canuck

TU Member
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About canuck

  • Rank
    Member
  • Birthday 09/27/1960

Profile Information

  • Location
    carleton place ontario canada
  • Interests
    Inline spinners and spinnerbaits buzz baits.Mainly bass and pike fishing
  1. Big underspins

    Have you concidered using some sort of shallow screw rig for soft plastic which could incorporate your 10/0 hook and add any size weight clip on to the line tie point. Check out you tube videos on the subject. Lots of applications used for rigging big swim baits for big pike etc. just thinking outside the box a little.
  2. Big underspins

    You might consider modifying the poison swing tail jig for an underspin .It goes smallest at 1/8 and 1/4 oz Maybe use the larger stw 155wire form to carry your 10/0 hook rated for up to 8/0. May be customize a drop wire for the swivel or use the swivel part of a heavey wire leader to carry the blade. Just some ideas to consider . Ive been thinking about using the bullet nose jig for a conversion underspin but have not had the time to play with it yet. Good luck in your search.
  3. Big underspins

    Do it has a herring head underspin mold model HHU-4LA up to 1-1/2 oz and using up to 7/0 hook. The title said big underspins? 1/4oz is hardly big- the 10/0 is definitely big. I would wonder if 1/4oz of lead would even cover the eye of a hook that size never mind give it any stability to drag a blade behind it as an underspin?
  4. Swimbait designing/evolution

    Landry...Impressive set of high quality baits. Your finishes look very realistic and intriguing. Love the perch detail- looks like solid cheeks and internal vertical striping through op ache body scales. Would love to see them in the water so will send you an email. I hope that you have success in catching the big ones with your awesome collection. Hats off for sharing your journey and to your dedication to the craft. Cheers
  5. preping lead heads before painting

    Thanks everyone for your important and valuable feed back. I especially appreciate that this topic generated responses from all levels of experienced makers. When I started on this sight I was a little apprehensive about having any accurate input of value so just read everything of interest and limited myself to asking questions about my experiences and snags. It is an amazing site that connects novice to tackle building greats. It would be great to actually meet some of you all but I guess geographics seperates where electronics brings us all together. Any way of getting localized builders/members locations to see if meeting up would be an added experience for this community? Probably should put this up as a different topic. Thanks again to everyone.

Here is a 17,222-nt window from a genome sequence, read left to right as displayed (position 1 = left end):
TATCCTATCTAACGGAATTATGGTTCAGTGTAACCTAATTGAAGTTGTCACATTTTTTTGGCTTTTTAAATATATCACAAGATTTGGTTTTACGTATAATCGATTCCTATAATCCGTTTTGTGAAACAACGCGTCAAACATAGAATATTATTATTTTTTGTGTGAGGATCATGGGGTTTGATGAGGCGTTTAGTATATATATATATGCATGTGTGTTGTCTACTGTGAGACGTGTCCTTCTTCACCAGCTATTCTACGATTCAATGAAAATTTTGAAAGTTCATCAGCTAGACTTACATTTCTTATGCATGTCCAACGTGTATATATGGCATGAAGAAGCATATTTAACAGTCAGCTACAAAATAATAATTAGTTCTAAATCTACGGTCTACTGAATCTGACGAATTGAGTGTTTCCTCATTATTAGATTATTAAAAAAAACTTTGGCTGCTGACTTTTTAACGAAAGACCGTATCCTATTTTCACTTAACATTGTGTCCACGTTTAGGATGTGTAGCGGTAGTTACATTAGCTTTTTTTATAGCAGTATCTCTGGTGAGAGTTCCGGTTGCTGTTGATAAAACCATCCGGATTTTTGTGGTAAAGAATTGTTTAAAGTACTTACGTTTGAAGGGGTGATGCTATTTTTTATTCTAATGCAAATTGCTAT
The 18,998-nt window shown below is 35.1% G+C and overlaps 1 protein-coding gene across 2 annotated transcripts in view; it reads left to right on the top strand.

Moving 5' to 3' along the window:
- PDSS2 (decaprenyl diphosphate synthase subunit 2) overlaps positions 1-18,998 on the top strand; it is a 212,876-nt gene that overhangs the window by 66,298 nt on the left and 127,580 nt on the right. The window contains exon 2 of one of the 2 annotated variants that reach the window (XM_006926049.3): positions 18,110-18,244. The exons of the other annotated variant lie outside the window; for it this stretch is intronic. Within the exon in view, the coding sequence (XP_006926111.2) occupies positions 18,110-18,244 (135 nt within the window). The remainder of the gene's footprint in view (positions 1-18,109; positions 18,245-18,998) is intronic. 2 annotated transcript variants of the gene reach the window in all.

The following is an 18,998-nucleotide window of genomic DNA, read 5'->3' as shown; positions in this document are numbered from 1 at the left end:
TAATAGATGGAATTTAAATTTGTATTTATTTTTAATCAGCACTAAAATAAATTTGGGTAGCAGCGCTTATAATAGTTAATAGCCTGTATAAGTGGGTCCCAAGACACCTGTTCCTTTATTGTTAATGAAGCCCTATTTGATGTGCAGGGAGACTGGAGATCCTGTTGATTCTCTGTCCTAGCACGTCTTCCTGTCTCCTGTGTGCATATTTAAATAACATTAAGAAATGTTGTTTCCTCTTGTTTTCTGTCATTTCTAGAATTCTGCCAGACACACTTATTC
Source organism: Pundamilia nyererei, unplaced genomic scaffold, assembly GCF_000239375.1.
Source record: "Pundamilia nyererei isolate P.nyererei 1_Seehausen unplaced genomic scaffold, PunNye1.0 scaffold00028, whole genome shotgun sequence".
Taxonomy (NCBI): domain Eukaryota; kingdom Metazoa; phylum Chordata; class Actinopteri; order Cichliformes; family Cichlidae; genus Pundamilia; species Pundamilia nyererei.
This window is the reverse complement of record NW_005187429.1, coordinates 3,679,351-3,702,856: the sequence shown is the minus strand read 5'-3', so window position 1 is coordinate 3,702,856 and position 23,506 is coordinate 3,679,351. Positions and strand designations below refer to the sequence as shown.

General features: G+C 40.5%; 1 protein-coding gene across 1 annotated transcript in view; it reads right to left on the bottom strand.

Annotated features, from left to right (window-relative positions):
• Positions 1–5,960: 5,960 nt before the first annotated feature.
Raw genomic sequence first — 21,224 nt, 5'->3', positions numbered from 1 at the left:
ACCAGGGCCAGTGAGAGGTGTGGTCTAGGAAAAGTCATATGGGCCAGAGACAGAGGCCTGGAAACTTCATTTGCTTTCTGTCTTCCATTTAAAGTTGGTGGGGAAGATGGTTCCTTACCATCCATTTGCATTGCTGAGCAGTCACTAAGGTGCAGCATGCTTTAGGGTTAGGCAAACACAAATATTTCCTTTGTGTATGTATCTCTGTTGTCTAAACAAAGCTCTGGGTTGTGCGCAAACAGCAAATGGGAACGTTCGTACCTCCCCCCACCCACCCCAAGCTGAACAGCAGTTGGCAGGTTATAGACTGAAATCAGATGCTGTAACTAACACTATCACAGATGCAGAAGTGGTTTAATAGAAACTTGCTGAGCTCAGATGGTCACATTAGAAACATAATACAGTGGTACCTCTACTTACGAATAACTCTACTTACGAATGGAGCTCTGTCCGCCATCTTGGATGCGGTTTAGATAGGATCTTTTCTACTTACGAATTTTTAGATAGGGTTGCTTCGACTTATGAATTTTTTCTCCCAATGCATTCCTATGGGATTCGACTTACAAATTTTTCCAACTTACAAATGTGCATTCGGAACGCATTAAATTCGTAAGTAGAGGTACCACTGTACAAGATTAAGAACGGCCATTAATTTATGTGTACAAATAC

6. Do-it's keel head buzzbait mold

    I own this mold as well. Got it as one of the first in my collection. I had it modified to allow a wire form on the 1/2oz head to do spinnerbaits with it. As I was new to pouring and had no experience other than hours of reading from this site, I had a bit of a learning curve with it in all cavities. Smoked each one with a candle,preheated the mold really hot, pre heated the hooks and wire form eventually got a high percentage of good pours. Since that time last year I have learned to flux my lead using parafin wax,and customized the lip on my poring laddle to direct the lead pour more accurately and fluidly into the center of the sprue without side interference or disturbance. Laddle skill is important. I was and am still using soft lead heated on a gas burner which I keep my laddle in submersed while not pouring. If you try all of these things and still have difficulty I would suggest using drop out spray or bees wax candles for smudging the mold. I have also just started using a graphite spray for release agent but did not like how it was working. So went back to candle smudging. It was not drop out spray but a high temp graphite lubricant . I am interested in getting back into pouring this mold again with my new found knowledge and experience. Hope this helps. It makes a great looking keel spinnerbait.
  7. preping lead heads before painting

    Thanks Mark for the feed back. I have experienced first hand the tacky stick to other baits effect already.. I was using a small toaster oven with a home made rack set up. Found it too small for a larger amount of baits. 12 at a time was just taking to long at 30min a load. I was fortunate to come upon a convection isotherm industrial drying oven that was slated for the dumpster and repaired it. Beauty two shelf system with four concealed heating elements . Customized some new racks for it and now I can run around 60 large spinnerbaits at once. It is not as light and portable as the toaster oven is but it is definitely purpose designed for the task. Still plenty of fishing time this fall so the playing and testing will most likely happen after the snow starts to fly. Thanks again for your input.
  8. preping lead heads before painting

    Thank you gentlemen for all your much appreciated feed back and experience. Over the years of reading and sharing on this site I have picked up a lot of invaluable wisdom coming from hours of your hands on experience. Some of which included a list of suggested color curing times and temps. It seamed at the time a very intensive volume of critical information which made me believe that paint curing needs to be very precise to avoid paint burning color degradation ,bleed etc. I did not how ever refer to this large volume of information before selecting my choice of temps and times for this batch...... Something to be learned here ! for my own experimental experience. Nothing like learning by trial and error to hone the skills of our craft. At this point it would take to much effort to tear down and strip all of the heads but I will definitely try two and repaint at a higher temp plus verify the accuracy of my oven temp controller. One of the colors that I was using was ruby slipper. It has a metallic red flake in it which I would not want to decay or burn/ruin the luster of the Finnish. Trial and error. Thanks again for all the feed back. Cheers